Adopting the “One Health”approach to strengthen the multilateral health architecture

The Covid-19 crisis is a reminder of the relationship between health and the environment. The Ministerial Meeting of the Alliance for Multilateralism saw the launch of the “One Health” High Level Expert Council. This Council aims to gather and disseminate reliable information on the links between human, animal, and environmental health in a context of biodiversity erosion. The meeting also served as an opportunity to present the report of the Infodemics Working Group of the Forum on Information and Democracy and to reassert the right to reliable information.

Author: Sciences Po student Johannes Ludwig summarizes the debate session of the third edition of the Paris Peace Forum

Debate title: Strengthening the multilateral health architecture: Launch of the “One Health” high-level expert council

Date: 12 November 2020

The global Covid-19 pandemic drastically reminded us that human, animal, and environmental health are interconnected and interrelated. While this nexus has long been neglected both in policymaking and academia, the “One Health” approach is now at the front and center of the global health architecture.

The high-level panel “Strengthening the Multilateral Health Architecture” discussed the challenges and the opportunities for international cooperation in global health. Jean-Yves Le Drian, French Minister for Europe and Foreign Affairs, underlined the importance of multilateralism in the fight against the pandemic. Since the regulatory frameworks are highly fragmented and often sparse, he called for the harmonization and integration of existing approaches. The Access to Covid-19 Tools Accelerator (ACT-A) is exemplary of how multilateralism and cooperation can succeed. Heiko Maas, German Federal Foreign Minister, joined his French colleague in calling for integrated efforts in the fight against Covid-19. He reminded the audience that “we only value health when sickness comes” and urged the international community to boast and reform the multilateral health alliance. The Alliance for Multilateralism has taken a first step in this direction by declaring the “One Health” approach one of its priorities. Maas noted that the interdependence of human, animal, and planetary health ultimately leads to the insight that “no one is safe until everyone is safe”.

Dr. Monique Eloit, Director General of the World Organisation for Animal Health (OIE), urged political leaders to focus on long-term improvements of the global health architecture. She warned that the Covid-19 pandemic has not been the first and might not be the last global health crisis. Since “diseases know no borders” neither between countries nor between species, the ongoing pandemic must lead to the consolidation of the “One Health” approach within a multilateral framework. Qu Dongyu, Director-General of the FAO, explained that the “One Health” approach had already been successful at the community level – now it’s up to the world community to continue this success at the global level: “United we stand, divided we fall.”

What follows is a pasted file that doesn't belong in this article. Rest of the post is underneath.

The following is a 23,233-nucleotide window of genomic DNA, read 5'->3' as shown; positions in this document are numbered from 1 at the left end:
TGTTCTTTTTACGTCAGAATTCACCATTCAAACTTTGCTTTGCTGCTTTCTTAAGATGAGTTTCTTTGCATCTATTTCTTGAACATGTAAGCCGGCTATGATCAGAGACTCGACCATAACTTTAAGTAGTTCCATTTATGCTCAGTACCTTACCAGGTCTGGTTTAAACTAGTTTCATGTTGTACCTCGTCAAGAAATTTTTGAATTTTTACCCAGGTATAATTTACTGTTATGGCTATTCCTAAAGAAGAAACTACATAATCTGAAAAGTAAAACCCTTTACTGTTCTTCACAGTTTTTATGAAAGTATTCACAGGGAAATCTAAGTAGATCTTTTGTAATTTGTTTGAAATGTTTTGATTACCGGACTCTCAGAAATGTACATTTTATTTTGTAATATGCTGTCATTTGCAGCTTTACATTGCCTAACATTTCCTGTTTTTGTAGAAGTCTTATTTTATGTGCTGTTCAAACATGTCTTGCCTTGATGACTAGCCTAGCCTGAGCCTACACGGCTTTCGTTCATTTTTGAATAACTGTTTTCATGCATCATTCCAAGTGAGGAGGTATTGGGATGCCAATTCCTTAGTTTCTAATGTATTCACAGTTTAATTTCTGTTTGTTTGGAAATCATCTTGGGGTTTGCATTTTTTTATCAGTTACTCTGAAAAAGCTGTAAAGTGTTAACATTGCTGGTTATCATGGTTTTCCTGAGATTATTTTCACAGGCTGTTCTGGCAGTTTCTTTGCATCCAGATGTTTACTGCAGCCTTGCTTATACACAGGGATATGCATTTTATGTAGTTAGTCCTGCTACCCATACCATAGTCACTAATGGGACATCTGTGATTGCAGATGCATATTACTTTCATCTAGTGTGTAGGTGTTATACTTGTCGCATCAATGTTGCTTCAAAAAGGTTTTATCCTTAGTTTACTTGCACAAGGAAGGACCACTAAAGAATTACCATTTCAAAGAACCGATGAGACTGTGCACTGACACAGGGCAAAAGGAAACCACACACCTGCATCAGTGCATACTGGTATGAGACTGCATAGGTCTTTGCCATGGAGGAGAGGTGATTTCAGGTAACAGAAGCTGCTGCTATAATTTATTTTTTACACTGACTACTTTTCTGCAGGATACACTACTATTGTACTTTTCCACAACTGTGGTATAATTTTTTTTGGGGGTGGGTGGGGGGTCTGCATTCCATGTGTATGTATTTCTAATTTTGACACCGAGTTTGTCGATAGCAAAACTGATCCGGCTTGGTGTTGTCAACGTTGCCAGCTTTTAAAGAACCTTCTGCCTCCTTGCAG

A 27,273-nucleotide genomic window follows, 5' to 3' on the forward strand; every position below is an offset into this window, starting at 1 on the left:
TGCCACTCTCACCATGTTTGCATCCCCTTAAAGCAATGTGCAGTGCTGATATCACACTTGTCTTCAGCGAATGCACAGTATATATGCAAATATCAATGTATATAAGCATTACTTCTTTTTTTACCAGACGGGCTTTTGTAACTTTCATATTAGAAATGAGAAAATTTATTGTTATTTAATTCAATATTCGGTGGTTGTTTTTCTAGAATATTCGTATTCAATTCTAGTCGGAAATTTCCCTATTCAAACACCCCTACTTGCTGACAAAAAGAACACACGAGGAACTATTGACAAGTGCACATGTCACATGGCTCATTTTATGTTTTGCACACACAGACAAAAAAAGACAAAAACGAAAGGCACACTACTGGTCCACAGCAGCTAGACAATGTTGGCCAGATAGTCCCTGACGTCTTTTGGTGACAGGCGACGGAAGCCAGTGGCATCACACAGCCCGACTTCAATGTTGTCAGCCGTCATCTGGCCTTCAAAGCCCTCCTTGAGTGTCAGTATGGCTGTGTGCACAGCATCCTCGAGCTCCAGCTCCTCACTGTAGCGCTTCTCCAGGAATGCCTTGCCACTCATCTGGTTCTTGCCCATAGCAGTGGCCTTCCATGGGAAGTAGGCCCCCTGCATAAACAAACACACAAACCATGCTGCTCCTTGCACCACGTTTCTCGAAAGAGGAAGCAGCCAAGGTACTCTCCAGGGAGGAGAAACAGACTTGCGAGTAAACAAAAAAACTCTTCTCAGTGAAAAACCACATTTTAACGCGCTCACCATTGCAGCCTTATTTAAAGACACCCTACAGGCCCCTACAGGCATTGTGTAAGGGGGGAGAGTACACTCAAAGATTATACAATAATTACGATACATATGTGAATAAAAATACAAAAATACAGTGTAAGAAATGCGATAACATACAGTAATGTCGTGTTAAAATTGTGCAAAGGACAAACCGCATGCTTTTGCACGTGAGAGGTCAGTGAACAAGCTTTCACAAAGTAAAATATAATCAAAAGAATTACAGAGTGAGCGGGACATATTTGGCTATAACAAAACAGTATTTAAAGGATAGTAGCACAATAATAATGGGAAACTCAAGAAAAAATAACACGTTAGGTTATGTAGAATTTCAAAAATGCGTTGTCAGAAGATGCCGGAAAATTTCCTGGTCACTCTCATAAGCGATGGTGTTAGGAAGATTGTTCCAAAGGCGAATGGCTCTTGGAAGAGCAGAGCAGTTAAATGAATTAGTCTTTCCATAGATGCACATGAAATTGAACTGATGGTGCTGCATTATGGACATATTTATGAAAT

Inger Andersen, Executive Director of the United Nations Environment Programme (UNEP), joined the other panelists in welcoming the creation of the “One Health” High-Level Expert Council under the auspices of WHO, the FAO, the World Organization for Animal Health and UNEP. She stressed the interdependence between the loss of biodiversity, climate change, and environmental pollution and underlined that the global community will only be able to overcome the global pandemic if all three threats are addressed in an integrated manner.

Dr. Tedros Ghebreyesus, WHO Director-General, highlighted the need to strengthen both preparedness and response mechanisms. The efforts of the international community must be integrated into a multi-stakeholder approach with strong participation of the civil society.

Vivian Balakrishnan, Singaporean Minister of Foreign Affairs, warned that it would be short-sighted to assume that Covid-19 could be completely eradicated. In fact, the pandemic and other diseases are long-term challenges, and the development of vaccines is the most promising way to face them.

Jean-Yves Le Drian, Heiko Maas, and Naledi Pandor, South African Minister of International Relations and Cooperation, explicitly mentioned the importance of the fight against ‘infodemics’. The spread of false information and the spread of Covid-19 feed off each other and must therefore be comprehensively addressed. On the one hand, false information is a major obstacle for governments in mobilizing the population in the fight against Covid-19. On the other hand, the pandemic has drastically increased the spread of false information. Heiko Maas explained that the fight against false information is by no means directed against the freedom of expression. On the contrary, freedom of expression must be based upon reliable, transparent, and fact-based information.

The launch of the “One Health” High-Level Expert Council is seen as a promising step against the spread of both the virus and false information, as it fosters the exchange of scientific evidence. Naledi Pandor gave insights into the efforts of the African Union in the fight against misinformation and underlined that misinformation could be as deadly as the virus itself. In conclusion, she reminded her fellow panelists that the global efforts against the pandemic had to be aligned with the 2030 Agenda in order to leave no one behind.

By Johannes Ludwig

Watch the full debate

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